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Why do knits shrink?

When washing cashmere yourself, don't you worry that your favorite expensive sweater will shrink ?

The sweater that actually shrunk is an adult-sized sweater that has shrunk to the size of a child's sweater, and it is hard and stiff and felt and is in a very pitiful state. .

After seeing this, you may not feel like washing your clothes yourself, but today I will explain how to make them shrink like this .

If you know how to shrink, you won't have to worry about it shrinking, and if you wash it by hand, you'll be able to wear cashmere more often.

The key factors that cause wool to shrink are water, friction, and temperature. And wool fibers are one-way

The reason why cashmere and other wool products shrink is due to the characteristics of the wool itself.

It's a microscopic world, like looking at wool fibers under a microscope.

Each wool fiber, like human hair (naturally, since they are made of the same protein), has scales, which are jagged edges that resemble fish scales, from the root to the tip.
The direction of this scale allows foreign substances such as sand and rain to naturally fall down and not get into the fur.

Part of that scale is generally called the cuticle (this is the cuticle you see in TV commercials).
When you stroke a strand of your own hair from top to bottom, it's smooth, but when you stroke it from bottom to top, there's some resistance. This is due to the orientation of the cuticle.

These scale-like cuticles open and close.
This is a wonderful feature of wool fibers; when the hair dries, it closes the cuticle to prevent the moisture from escaping, and conversely, when there is moisture or water, the cuticle opens and tries to let in moisture. .

(Left) When dry / (Right) When wet

In this way, living wool tries to maintain a constant level of moisture within the hair by opening and closing the cuticle. Humans can just put on clothes when it gets cold and take them off when it gets hot, but animals can't do that, so they use Ultra C to adjust their clothes.

Wool thread (wool fibers bundled and twisted) contains dozens of fibers, but the fibers are twisted in different directions, left and right. It's a pretty crowded situation for fibers.

When you bathe in water to wash your clothes, the cuticles of each bundled fiber open all at once. When wool fibers are crowded together (in the form of threads) and the cuticle is opened and strongly rubbed or kneaded, the wool fibers will try to move to the right (→) and to the left (←). Technically, this is called the ``directional friction effect,'' but when the fibers move and shrink, they become locked together and cannot return to their original state.

← Go in the direction → You can't go in the opposite direction because the scale protrusions get in the way.

There is no problem at all if the friction is just a light wash, but if you scrub it hard and apply strong friction, or if it gets rubbed or tangled with other laundry in the washing machine, the ``directional friction effect'' increases and shrinks. This phenomenon occurs.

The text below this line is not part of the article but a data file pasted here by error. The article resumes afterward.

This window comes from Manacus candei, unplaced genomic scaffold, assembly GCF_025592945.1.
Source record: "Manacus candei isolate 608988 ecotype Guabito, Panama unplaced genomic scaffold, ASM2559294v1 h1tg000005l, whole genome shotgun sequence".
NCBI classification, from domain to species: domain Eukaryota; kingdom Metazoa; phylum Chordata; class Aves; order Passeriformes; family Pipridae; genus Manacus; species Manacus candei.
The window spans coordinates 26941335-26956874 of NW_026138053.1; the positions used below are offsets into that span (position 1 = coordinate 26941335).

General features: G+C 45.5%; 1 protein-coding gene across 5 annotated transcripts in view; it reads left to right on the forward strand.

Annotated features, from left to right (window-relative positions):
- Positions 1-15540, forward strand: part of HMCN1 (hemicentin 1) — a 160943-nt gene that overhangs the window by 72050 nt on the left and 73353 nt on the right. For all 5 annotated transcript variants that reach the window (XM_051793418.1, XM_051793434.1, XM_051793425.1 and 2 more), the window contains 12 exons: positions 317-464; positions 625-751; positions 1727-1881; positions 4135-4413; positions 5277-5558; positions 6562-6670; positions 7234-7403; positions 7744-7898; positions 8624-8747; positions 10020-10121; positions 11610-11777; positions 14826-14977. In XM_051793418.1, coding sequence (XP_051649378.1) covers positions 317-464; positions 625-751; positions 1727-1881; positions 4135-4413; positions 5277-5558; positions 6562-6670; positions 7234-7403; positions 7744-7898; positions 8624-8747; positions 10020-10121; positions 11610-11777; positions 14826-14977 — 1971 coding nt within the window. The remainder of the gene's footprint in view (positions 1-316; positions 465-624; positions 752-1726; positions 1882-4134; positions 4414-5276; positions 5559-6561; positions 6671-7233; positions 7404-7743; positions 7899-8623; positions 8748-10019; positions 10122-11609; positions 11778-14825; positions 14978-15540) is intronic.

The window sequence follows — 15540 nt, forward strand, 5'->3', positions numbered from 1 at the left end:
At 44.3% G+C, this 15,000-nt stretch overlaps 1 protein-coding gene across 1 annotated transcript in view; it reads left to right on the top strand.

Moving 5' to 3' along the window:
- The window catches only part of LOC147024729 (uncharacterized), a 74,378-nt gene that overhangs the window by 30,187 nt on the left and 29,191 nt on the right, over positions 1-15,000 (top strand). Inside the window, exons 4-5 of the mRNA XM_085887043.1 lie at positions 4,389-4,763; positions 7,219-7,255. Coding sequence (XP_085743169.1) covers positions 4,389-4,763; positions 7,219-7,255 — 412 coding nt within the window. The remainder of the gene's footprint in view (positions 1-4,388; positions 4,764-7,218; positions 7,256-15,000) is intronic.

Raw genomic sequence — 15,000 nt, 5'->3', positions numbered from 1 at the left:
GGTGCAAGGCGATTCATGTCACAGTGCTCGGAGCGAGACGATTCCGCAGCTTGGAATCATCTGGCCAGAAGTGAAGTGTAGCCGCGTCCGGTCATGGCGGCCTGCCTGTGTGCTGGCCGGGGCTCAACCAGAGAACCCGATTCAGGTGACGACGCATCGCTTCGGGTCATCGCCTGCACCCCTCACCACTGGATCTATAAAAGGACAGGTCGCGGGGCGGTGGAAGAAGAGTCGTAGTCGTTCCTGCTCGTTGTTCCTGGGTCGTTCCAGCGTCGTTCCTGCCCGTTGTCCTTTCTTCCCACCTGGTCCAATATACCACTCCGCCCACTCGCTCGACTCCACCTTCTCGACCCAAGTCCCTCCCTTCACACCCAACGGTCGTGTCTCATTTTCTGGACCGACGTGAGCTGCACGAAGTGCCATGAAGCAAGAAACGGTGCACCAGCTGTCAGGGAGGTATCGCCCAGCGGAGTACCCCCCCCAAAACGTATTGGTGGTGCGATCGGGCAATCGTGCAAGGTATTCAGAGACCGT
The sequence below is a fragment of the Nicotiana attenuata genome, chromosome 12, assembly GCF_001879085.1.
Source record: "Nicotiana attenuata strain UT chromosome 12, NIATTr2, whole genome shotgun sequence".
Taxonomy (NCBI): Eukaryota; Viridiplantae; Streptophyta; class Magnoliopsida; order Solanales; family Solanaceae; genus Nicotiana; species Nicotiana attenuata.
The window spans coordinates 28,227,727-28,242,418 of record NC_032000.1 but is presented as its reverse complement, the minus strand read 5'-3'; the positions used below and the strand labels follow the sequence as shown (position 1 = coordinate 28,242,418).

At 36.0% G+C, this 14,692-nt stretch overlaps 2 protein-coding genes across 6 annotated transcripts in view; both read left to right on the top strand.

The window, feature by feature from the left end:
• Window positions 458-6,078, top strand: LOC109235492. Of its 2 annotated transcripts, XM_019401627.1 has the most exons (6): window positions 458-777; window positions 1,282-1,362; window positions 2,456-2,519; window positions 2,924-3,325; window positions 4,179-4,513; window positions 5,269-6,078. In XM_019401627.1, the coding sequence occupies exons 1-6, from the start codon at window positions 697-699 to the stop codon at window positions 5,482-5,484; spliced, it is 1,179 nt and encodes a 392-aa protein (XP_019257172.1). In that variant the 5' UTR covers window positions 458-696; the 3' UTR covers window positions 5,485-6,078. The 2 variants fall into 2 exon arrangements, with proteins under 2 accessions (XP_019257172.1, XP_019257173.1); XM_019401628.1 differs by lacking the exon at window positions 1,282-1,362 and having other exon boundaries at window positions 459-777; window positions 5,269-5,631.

This directional friction effect tends to be stronger at higher temperatures . In particular, caution is required at temperatures above body temperature, as the effectiveness and speed will be doubled.

Wool fibers, including cashmere, have another wonderful function. I mentioned that the inside of the scale has the ability to absorb water, but the surface layer of the scale also has the ability to repel water. Therefore, wool products such as cashmere will repel small water droplets, so if you tap it lightly without penetrating the inside, the water droplets will scatter.

On the other hand, the inside is hydrophilic, so it absorbs water vapor and removes sweat buildup, making wool products refreshing when it's humid.

By the way, the moisture absorption rate of fibers is 8.5% for cotton, 4% for nylon, 2% for acrylic, and 0.4% for polyester, so they hardly absorb moisture. However, the wool is only 15%.

That's why it's never wrong to choose wool for summer clothes. However, animal hair other than wool has a strong warm feel, so it may not be suitable, but I think that fine-count, highly twisted wool yarn is definitely fine.

Once you know the science behind shrinkage, washing is no longer scary.

I have explained the factors that cause wool to shrink, but one important point is `` directional friction .''


Illustration of shrinking order

1. Wool fibers have scale-like scales (cuticles) that point in one direction from the hair root to the tip.

2. Entering water opens the cuticle.

3. The thread is mixed with wool.

4. Directional friction occurs due to friction during washing

5. Directional friction becomes stronger when the temperature is high (especially above body temperature)

6. Directional friction is further doubled due to friction between hot air and rotation in tumble dryers, etc.


The key to a washing method that does not cause shrinkage = directional friction is


1. With room temperature water (no need for lukewarm water)

2. Whisk the detergent well (to improve the slippage of the fibers)

3. Gently press and wash.Gently press and wash in a short time with less friction (you can also use the washing machine's hand wash mode)

4. Do not wash together with other clothing to avoid friction (be sure to wash only one piece)

5. After rinsing, replenish oil with rinse or fabric softener.

6. Remove water thoroughly (dehydrator is best)

7. Stretch to original size and dry flat

As long as you keep the points above, you don't have to worry about it shrinking.

Why doesn't it shrink with dry cleaning?

Dry means ``do not wash with water.''

Since the wool is washed with petroleum-based solvents instead of water, the cuticles of the wool fibers do not open, meaning that even a little friction will not cause the fibers to become clogged.

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